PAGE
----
4. Choose the date. First of all, know in advance that you will not be able to accomodate everyone’s schedule. With that in mind, here are hints to get the best date locked in:

  • If you’re scheduling the reunion around a particular event (i.e., a grandparent’s birthday or 50th wedding anniversary), holiday or school break then your options may be limited. If you’re not date constrained, and if there are particular family members who absolutely must be there, speak with them first.
  • Next, talk to key family members (i.e., Uncle Bob who keeps in close contact with many people in and beyond his branch of the family tree) to determine if there are other events that might create a conflict for a number of possible attendees.
  • Then select 3-4 dates that provide sufficient planning time, and send these dates to the family.
  • Ask people to let you know which dates work best for them of the 3-4 options you provide, but make sure to emphasize that the majority rules so no one feels singled out if they are not able to attend.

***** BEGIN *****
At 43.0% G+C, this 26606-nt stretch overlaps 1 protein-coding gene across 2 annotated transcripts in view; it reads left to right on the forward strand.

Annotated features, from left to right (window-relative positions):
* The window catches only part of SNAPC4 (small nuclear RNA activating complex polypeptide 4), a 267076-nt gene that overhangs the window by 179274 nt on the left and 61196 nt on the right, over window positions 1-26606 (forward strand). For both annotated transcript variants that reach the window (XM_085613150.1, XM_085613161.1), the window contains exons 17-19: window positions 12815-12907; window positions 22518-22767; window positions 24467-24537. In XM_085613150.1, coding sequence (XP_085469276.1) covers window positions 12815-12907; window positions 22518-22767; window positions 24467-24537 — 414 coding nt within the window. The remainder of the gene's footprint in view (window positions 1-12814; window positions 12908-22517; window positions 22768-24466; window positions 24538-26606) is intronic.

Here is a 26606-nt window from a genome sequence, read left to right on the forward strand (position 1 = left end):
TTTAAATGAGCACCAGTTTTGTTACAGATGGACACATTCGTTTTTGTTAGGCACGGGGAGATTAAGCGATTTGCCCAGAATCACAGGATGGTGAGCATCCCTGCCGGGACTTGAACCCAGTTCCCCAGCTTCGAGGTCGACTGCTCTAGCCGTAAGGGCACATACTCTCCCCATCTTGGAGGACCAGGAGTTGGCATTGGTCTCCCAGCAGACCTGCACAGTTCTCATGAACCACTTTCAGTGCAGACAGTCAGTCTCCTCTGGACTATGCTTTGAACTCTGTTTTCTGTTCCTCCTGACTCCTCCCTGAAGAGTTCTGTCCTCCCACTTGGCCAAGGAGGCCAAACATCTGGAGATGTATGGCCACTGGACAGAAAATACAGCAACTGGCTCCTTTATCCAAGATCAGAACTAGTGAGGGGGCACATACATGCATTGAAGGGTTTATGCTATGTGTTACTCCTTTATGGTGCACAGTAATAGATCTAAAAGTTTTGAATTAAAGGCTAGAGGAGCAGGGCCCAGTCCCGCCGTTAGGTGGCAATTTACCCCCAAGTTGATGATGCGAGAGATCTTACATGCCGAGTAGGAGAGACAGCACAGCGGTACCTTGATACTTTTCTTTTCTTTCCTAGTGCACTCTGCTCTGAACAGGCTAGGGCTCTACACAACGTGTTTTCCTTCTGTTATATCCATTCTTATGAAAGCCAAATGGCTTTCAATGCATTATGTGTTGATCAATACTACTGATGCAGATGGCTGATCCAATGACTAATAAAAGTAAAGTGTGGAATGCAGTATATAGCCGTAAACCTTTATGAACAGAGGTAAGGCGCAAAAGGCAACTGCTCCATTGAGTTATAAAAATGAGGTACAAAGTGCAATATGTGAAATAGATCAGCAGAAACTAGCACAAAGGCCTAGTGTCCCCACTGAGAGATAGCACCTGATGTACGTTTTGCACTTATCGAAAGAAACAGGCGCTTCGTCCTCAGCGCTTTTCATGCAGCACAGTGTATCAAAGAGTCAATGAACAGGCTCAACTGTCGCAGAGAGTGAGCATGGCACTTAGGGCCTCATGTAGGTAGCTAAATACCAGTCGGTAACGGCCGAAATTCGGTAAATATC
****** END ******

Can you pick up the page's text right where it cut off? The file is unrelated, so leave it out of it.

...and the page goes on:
• Many people may not be able to fully commit six or more months in advance so you may need to request guesstimates. To increase your response rate and make decision making easier, give people a deadline and ask them to rank their date preferences.
  • Finally, stick to your decision. Changing dates mid-stream can create a phenomenal amount of additional work.

6. Location, location, location. As in real estate, location is key. If you have a tradition of rotating between the homes of various family members or there is an obvious central location, this decision is easy. However, if your family is spread out and there’s no pre-established plan, choosing the location may seem daunting. Many families converge at places such as Disneyland and other theme parks, top vacation spots such as Hawaii or the Caribbean, they explore national parks and monuments and also gather in urban, rural and resort towns across the United States. Your choices are endless and depend on group size, budget, time of year and the type of activities best suited to attendees.

Here’s a quick checklist to help you find the location just right for your next family reunion:

  • Can the majority of folks easily get to the location without a huge expense (or are they willing to pay to travel that far)?
  • Does the location provide fun and engaging activities for all ages from kids to seniors?